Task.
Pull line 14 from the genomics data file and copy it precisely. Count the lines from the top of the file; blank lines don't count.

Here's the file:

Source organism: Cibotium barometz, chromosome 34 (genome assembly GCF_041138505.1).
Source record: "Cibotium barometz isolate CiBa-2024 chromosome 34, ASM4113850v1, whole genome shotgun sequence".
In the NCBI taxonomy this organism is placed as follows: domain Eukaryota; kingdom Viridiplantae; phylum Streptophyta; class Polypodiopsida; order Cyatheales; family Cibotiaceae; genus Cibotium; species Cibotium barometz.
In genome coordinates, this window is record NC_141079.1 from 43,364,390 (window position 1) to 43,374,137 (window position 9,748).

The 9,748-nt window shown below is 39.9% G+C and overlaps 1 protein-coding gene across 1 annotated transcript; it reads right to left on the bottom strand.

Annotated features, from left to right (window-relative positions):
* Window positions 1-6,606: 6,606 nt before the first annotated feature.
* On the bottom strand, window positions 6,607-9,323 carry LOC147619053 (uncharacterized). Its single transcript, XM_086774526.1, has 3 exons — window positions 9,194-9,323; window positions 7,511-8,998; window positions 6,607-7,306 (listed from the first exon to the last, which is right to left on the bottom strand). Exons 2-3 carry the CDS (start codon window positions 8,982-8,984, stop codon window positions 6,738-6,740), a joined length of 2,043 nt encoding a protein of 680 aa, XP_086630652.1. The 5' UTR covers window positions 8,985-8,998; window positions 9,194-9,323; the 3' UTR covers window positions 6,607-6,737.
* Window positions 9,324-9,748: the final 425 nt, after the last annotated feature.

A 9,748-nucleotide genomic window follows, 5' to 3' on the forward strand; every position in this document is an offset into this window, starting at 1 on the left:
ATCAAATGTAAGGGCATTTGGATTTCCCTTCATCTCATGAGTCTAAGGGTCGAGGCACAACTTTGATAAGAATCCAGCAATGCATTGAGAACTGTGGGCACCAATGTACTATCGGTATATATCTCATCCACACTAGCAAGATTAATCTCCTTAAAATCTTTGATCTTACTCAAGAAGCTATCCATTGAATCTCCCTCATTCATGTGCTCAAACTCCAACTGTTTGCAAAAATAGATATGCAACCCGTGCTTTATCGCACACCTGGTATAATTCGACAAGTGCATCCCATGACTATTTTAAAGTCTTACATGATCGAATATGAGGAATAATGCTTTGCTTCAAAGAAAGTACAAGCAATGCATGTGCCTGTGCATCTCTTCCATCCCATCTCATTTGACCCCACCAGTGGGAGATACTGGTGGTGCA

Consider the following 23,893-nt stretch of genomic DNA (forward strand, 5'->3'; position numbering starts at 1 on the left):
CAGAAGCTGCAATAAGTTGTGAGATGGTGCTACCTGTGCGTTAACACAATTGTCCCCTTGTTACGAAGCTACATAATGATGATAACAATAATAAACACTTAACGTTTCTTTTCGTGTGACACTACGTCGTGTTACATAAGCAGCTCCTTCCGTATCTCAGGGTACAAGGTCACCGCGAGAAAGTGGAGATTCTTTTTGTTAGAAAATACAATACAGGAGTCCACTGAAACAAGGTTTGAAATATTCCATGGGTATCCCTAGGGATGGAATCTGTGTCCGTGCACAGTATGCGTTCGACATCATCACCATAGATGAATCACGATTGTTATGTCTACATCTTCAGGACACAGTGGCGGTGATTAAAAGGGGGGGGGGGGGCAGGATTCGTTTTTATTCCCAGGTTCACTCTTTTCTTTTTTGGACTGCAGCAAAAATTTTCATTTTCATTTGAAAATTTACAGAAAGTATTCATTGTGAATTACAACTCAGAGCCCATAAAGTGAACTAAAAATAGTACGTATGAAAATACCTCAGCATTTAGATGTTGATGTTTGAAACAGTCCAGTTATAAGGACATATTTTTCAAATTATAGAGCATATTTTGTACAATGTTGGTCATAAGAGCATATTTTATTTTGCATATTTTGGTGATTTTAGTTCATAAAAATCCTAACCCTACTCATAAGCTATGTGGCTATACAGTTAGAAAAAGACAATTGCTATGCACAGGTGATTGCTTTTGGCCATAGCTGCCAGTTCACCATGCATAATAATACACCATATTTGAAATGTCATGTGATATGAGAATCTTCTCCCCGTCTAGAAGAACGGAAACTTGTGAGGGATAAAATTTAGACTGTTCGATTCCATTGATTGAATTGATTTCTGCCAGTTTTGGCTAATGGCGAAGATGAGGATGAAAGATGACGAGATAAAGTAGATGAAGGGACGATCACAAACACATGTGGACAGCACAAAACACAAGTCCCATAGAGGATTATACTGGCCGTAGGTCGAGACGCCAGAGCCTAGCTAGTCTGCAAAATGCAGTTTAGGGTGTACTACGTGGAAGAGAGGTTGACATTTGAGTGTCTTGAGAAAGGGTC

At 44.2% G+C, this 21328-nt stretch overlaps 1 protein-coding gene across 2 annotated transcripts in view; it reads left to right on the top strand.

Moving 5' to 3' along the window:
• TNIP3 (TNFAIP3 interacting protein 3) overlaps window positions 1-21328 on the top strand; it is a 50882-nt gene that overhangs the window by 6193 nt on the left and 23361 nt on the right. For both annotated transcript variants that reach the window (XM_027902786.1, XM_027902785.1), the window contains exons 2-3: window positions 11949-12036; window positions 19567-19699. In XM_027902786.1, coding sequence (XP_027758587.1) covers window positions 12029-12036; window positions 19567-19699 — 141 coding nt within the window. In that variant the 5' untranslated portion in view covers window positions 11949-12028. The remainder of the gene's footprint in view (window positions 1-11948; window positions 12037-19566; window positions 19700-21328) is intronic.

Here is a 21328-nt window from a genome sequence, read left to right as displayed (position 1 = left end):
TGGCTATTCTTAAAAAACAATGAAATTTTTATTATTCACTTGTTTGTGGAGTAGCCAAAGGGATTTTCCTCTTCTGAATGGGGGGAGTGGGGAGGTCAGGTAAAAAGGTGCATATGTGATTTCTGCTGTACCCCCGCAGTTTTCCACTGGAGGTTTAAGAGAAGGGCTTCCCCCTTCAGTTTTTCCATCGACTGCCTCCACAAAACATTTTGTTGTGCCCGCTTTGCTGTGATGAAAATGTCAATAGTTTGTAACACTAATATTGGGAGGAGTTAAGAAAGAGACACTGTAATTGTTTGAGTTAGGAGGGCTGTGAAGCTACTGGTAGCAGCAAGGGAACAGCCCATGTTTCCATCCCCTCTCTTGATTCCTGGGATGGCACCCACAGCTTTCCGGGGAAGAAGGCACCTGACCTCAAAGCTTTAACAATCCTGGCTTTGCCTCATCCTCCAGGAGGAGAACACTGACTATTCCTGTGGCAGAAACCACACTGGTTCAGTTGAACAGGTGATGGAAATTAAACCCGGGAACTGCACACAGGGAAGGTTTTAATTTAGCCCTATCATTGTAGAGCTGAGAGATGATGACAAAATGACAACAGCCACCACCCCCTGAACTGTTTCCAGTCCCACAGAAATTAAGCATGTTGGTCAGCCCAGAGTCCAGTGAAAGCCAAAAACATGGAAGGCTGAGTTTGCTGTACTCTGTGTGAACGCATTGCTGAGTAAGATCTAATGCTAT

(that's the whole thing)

At 44.2% G+C, this 21328-nt stretch overlaps 1 protein-coding gene across 2 annotated transcripts in view; it reads left to right on the top strand.